- The Washington Times - Wednesday, September 11, 2013

As discussions intensify in the international community about what to do over Syria’s chemical weapon use, a panel of U.N. human rights investigators came forward Wednesday with some new findings, implicating both sides in war crimes.

The Commission of Inquiry said that its latest report implicates both Syrian President Bashar Assad’s regime and rebel fighters in murders, tortures, rapes and random attacks on civilians — and both sides acted with impunity, absent fear of punishment or retribution, the New York Times reported Wednesday.

The full findings are due to be presented at the U.N. Human Rights Council gathering in Geneva on Monday.

But the new findings of crimes against humanity will certainly fire up those in the United States who already oppose the American taxpayer funding of rebel forces with $1 billion in non-military aid. And it will likely give pause to any in Congress who are on the fence about applying military force in Syria, as punishment for Mr. Assad’s use of chemical weapons in an area outside Damascus that left more than 1,000 dead. Mr. Assad, for his part, still denies unleashing the chemical attack.

Congress has a week to decide whether to send in a targeted military strike, or continue the diplomatic route and wait for the results of a Russian-Syrian agreement to turn chemical weapons over to the control of the international community.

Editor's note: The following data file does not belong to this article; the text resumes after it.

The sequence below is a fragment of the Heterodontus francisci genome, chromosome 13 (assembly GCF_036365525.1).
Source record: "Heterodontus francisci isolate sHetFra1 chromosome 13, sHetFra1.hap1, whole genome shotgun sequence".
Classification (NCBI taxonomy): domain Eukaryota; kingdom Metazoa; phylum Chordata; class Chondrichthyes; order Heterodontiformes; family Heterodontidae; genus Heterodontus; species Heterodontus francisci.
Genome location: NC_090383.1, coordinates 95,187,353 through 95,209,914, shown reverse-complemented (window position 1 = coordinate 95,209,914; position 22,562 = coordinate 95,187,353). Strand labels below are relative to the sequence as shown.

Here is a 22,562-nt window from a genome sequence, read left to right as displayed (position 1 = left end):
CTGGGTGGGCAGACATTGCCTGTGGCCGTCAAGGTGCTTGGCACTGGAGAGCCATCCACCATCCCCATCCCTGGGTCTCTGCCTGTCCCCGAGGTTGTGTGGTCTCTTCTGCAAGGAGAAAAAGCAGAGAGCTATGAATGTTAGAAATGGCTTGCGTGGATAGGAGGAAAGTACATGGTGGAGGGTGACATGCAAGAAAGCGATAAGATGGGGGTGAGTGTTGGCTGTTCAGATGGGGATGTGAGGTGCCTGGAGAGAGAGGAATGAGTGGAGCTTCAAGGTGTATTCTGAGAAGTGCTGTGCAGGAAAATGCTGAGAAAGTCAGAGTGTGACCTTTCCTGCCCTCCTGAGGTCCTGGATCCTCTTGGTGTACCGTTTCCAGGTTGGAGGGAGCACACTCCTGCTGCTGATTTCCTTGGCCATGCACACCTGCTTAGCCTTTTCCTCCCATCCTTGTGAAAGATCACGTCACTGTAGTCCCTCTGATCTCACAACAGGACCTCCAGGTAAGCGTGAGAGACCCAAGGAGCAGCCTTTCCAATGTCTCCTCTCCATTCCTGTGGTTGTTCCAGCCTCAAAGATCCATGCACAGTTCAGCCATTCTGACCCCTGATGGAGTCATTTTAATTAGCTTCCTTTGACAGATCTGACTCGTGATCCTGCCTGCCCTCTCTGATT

This new report that would seem to give further credence to those who argue the rebel fighters in Syria are just as militaristic as the regime and hold interests as antithetical to America’s as Mr. Assad’s.

“Relentless shelling has killed thousands of civilians and displaced the populations of entire towns,” reads an excerpt from the report. “Massacres and other unlawful killings are perpetrated with impunity. An untold number of men, children and women have disappeared. Many have died in detention. The perpetrators of these violations and crimes, on all sides, act in defiance of international law. They do not fear accountability. Referral to justice is imperative.”

The U.N. panel did make clear in the report that the regime was responsible for more atrocities than the rebel fighters, the latter of whom often fought with homemade bombs and weapons.

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